No business owner wants to believe that a customer could be injured on their property, or that something could damage their building, but this is the unfortunate truth: accidents happen. Someone trips over a display, a brick falls from an aging building onto a customer’s car, or you fail to vet an advertisement correctly, leading to copyright infringement. In fact, if you’re fortunate enough to be successful, over the years you’ll likely experience several different incidents that you’ll be considered liable for – and that’s why your business needs general liability insurance.
General liability insurance is just one of several policies businesses need to invest in, to protect themselves and others. While you’re legally required to have such a policy, that’s not the only reason to sign up. Rather, policies like general liability are part of a larger safety net, one which assumes you’ll encounter failures and accidents by running a business. By embracing a broad set of insurance policies, starting with general liability insurance, though, you offer your business a strong foundation and foster trust between ownership, employees, and customers.
General Liability Basics
In order to understand the role of general liability insurance policies for businesses, it’s helpful to put such policies in context of the multiple types of insurance that businesses require. For example, in addition to general liability insurance, most businesses will have property insurance, workers’ compensation insurance, and business interruption insurance. They may also have other, more specialized policies, such as product liability insurance, vehicle insurance, or home-based business insurance.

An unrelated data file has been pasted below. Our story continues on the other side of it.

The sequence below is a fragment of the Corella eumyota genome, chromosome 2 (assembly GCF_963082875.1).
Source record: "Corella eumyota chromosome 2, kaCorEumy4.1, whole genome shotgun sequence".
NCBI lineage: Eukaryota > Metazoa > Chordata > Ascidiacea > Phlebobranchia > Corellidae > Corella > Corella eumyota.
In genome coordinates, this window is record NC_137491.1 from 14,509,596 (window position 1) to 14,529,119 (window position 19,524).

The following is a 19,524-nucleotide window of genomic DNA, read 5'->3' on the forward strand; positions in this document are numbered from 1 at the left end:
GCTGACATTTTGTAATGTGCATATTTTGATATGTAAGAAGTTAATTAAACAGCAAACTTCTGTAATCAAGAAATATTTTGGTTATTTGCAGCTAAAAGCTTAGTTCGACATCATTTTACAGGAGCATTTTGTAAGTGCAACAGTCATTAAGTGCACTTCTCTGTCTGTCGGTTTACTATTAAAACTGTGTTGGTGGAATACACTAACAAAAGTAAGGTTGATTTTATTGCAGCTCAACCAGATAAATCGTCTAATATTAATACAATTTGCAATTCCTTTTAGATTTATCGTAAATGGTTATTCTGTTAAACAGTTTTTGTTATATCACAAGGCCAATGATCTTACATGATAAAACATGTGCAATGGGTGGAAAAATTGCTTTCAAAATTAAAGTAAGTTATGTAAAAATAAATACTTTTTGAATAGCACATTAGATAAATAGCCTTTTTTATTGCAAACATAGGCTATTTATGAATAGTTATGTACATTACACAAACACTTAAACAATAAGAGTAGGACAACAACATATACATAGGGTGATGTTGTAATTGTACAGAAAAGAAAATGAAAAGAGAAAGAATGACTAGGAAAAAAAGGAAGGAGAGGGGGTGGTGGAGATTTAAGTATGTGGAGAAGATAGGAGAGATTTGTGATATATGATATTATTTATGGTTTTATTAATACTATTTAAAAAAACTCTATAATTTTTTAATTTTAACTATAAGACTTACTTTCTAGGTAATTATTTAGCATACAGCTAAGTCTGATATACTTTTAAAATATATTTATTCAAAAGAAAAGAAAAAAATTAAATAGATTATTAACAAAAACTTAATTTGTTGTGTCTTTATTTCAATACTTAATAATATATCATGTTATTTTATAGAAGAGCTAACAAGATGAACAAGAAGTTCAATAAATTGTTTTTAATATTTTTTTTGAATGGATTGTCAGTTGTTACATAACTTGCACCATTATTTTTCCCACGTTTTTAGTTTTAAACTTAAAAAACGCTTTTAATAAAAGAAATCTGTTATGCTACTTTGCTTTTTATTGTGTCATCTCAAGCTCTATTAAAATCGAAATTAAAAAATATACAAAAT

After accounting for all of these other policies, what’s left for general liability insurance to cover? Though exact coverage varies by policy, general liability insurance covers injuries to customers (injuries to staff fall under workers’ compensation insurance), damage to both business and personal property, advertising liabilities, and legal costs. For LLCs, such policies are generally quite affordable, and they can prevent owners from facing a significant financial burden in the event of an accident.
Having a general liability insurance policy clearly protects businesses from a variety of legal problems and costs, but that’s hardly the only reason businesses should have such a policy. In fact, when considered within the context of businesses as part of the broader community, it becomes clear that having appropriate insurance helps secure those community relationships.
The role of insurance policies in protecting businesses’ relationships to their communities is particularly notable when considering large companies. For example, after it was implicated in the 2018 Camp Fire, PG&E restructured their business to ensure they had access to the Wildfire Fund, an insurance policy for investor-owned utilities meant to help address and prevent future catastrophes. This was an exceptional case, but having the necessary liability insurance to address harm to workers, customers, and the community matters regardless of the size of your company.
Plan For Survival, Plan For Success
Ultimately, as a business owner, there are two main ways that you can think about general liability insurance. When things go wrong, such a policy can help your company weather the storm – you’ll survive the accident or legal conflict to work another day, and that survival is another chance at success. Without general liability insurance, you might not stay afloat long enough to start reaching your goals, but when you have a plan to survive the hard times, you open the doors to opportunity and better, more successful days.